When parents have their first child, they tend to believe that the child’s behavior, performance in school, and personality have been molded and shaped by their parenting alone. But when they have a second child, they realize that parenting and a shared home environment do not explain all the differences. Even in a shared environment with the same experience, two siblings can be vastly different in their behavior. That’s the genetic component, and the field of Behavior Genetics is the science dedicated to explaining this.
Many dog owners believe that young puppies come to us as blank slates, ready to be molded and shaped into loyal, happy dogs. As long as you provide love, the right amount of discipline, and appropriate training, the outcome should be clear. After all, it’s all in how you raise them. Many people think that “Bad” dogs are the fault of bad owners, but it’s not quite that simple in the world of behavior.
I’ve met several rescue dog owners who were deeply troubled, and sure they have done something (or not done something) to cause their dog’s anxiety or aggression issues. Something must have been lacking in their upbringing. After all, many of these dogs were young when rescued.
In some of these cases, the dogs and people were a mismatch. I see this regularly. These situations lack an understanding combined with an unfortunate and excessive sense of optimism – that any dog can be molded into the perfect pet, as long as they’re “raised right.”
Unfortunately, this is not true.
Many dog owners and professional trainers believe that socialization and training should be foolproof to prevent any later problems. But it’s not as easy as that. Socialization and early training are very powerful things, and doing them can go a long way toward a happy, well adjusted dog. This is the nurture side, but it’s only half the equation.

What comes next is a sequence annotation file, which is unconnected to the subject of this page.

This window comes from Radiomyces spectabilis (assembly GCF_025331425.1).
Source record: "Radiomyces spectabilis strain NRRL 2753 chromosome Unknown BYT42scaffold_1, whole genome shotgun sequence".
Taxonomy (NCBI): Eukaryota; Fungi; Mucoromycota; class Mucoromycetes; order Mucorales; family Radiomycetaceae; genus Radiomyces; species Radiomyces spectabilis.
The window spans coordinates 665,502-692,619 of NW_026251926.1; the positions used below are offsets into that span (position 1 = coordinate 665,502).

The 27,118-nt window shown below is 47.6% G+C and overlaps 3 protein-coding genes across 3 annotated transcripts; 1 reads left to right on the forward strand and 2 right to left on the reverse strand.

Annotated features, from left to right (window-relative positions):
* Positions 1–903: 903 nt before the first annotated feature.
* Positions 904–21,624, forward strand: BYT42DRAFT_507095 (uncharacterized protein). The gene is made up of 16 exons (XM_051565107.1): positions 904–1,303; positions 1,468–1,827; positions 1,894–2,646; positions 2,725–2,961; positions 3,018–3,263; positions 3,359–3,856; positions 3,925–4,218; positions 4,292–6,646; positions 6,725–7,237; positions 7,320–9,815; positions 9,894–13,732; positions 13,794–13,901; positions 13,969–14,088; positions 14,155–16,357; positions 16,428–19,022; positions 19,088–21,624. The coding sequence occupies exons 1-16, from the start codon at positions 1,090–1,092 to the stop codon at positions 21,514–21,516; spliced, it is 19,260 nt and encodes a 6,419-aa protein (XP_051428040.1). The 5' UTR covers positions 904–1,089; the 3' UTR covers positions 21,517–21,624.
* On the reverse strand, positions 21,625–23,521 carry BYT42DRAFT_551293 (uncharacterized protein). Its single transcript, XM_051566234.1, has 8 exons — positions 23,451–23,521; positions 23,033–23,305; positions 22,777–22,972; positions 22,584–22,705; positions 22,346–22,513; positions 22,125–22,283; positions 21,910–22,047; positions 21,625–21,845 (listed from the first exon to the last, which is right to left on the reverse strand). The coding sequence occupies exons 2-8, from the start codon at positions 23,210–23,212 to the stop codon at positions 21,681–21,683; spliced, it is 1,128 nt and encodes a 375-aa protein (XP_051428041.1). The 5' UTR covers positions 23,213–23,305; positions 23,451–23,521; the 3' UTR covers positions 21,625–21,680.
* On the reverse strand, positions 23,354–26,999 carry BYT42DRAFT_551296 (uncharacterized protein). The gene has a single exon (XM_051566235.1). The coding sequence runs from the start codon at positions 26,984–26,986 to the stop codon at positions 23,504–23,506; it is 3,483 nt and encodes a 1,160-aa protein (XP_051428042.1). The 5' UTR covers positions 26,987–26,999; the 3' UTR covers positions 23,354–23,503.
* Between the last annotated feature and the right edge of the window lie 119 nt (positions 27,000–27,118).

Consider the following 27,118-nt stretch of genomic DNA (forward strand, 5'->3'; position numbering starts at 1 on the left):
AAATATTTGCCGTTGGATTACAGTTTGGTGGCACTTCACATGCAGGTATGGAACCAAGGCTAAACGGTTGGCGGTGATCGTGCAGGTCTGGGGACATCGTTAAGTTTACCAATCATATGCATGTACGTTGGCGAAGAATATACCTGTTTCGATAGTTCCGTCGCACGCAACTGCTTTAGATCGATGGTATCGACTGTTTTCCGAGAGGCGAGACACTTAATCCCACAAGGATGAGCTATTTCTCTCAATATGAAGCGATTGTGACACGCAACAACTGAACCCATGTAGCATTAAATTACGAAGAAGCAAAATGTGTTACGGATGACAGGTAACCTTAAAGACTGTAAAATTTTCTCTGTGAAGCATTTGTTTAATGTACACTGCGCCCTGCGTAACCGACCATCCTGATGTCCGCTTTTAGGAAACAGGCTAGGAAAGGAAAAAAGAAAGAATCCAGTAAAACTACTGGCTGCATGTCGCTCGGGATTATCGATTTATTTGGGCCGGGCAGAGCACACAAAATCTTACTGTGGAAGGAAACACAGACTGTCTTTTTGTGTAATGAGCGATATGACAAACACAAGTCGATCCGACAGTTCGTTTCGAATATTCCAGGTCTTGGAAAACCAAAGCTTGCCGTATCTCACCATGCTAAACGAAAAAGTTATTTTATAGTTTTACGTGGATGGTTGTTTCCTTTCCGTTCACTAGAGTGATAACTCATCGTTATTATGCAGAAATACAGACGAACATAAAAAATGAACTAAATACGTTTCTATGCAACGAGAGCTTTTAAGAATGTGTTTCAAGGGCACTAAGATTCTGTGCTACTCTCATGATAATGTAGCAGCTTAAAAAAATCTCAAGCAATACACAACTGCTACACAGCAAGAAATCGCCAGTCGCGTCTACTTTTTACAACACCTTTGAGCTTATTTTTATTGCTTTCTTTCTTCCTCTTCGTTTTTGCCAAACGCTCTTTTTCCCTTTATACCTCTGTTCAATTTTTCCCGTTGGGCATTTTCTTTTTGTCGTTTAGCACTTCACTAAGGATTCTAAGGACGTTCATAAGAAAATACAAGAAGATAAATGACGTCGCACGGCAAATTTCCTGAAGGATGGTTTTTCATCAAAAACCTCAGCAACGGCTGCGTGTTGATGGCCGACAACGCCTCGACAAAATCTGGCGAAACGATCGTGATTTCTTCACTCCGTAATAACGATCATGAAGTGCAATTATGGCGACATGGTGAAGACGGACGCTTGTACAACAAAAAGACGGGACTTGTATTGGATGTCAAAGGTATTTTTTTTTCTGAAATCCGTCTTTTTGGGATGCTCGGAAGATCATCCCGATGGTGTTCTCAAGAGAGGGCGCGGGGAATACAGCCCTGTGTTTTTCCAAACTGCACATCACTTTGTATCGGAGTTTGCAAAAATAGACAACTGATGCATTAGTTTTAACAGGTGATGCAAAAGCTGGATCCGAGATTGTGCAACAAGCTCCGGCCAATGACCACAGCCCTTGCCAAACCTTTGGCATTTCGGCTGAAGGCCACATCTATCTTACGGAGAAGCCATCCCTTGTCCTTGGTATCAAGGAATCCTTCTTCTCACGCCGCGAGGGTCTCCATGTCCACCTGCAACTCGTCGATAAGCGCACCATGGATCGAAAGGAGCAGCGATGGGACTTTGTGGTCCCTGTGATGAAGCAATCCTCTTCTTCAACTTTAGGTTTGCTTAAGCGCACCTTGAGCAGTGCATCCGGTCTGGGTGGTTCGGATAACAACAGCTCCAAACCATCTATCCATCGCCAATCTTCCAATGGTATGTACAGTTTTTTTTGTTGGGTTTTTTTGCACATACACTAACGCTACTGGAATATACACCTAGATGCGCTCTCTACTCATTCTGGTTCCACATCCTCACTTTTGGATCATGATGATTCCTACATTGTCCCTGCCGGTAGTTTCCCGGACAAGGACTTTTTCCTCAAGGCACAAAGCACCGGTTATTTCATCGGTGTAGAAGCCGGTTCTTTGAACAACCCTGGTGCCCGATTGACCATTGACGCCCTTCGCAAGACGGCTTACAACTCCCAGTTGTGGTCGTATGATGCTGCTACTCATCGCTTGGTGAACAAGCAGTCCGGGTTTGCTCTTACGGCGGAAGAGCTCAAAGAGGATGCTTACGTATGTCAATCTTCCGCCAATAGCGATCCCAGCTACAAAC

So what about nature?
Behavioral characteristics can be inherited. After all, we’ve developed specific lines of dogs who are consistently driven to herd, guard, or retrieve without any training for thousands of years. It shouldn’t surprise us then that other behavioral tendencies follow the same path from parents to offspring.
A dog’s genetic background plays a significant role in the dog’s skills and personality. Is the dog shy or reserved with strangers, tolerant and friendly with other dogs, a driven athlete, or a lazy mutt?
Genetics plays a role here.
John Scott and John Fuller conducted a massive experiment carried out over 13 years at the Jackson Laboratory in Bar Harbor, Maine, in the 1950s and 1960s. Their purpose was to address the genetics of behavior, and they recorded details of dozens of experiments carried out on both purebred and cross-bred dogs from birth through development to a year or more. The experiments consistently showed the strong influence of genetics on traits such as fearfulness, impulsivity, problem-solving ability, working drive, and even tendencies toward aggression. They consistently showed that socialization and learning do influence these traits, to a point, but these forces operate on a pre-existing genetic blueprint.
Is it possible to change behavior? Of course, to a point. You can modify what you have to work with, but you can’t create the dog you want from scratch. If you try to make a dog with the specific behaviors and traits you desire, you have to start with the right abilities and temperament.
Just don’t get into the trap of breed-specific stereotyping or discrimination. Aggression is more common in some breeds, but it’s impossible to make predictions based solely on breed identification. There is too much genetic variability within every breed. It’s best to get a puppy from a good breeder with a reputation for producing dogs that fit you and your lifestyle. Or, get a re-homed adult dog or a dog from a good rescue organization. Some owners need predictability in the personality of the dog they select; any personality type would work for others with a more flexible lifestyle.
It’s important to understand that all dogs come with unique personalities and tendencies to behave differently. We can help these dogs live a happy life with training and good management, but we can’t change who they are.
At DogBehavioristUT.com, we’re here to help you with the selection of your new dog, or help you address any problems you may have with your new dog.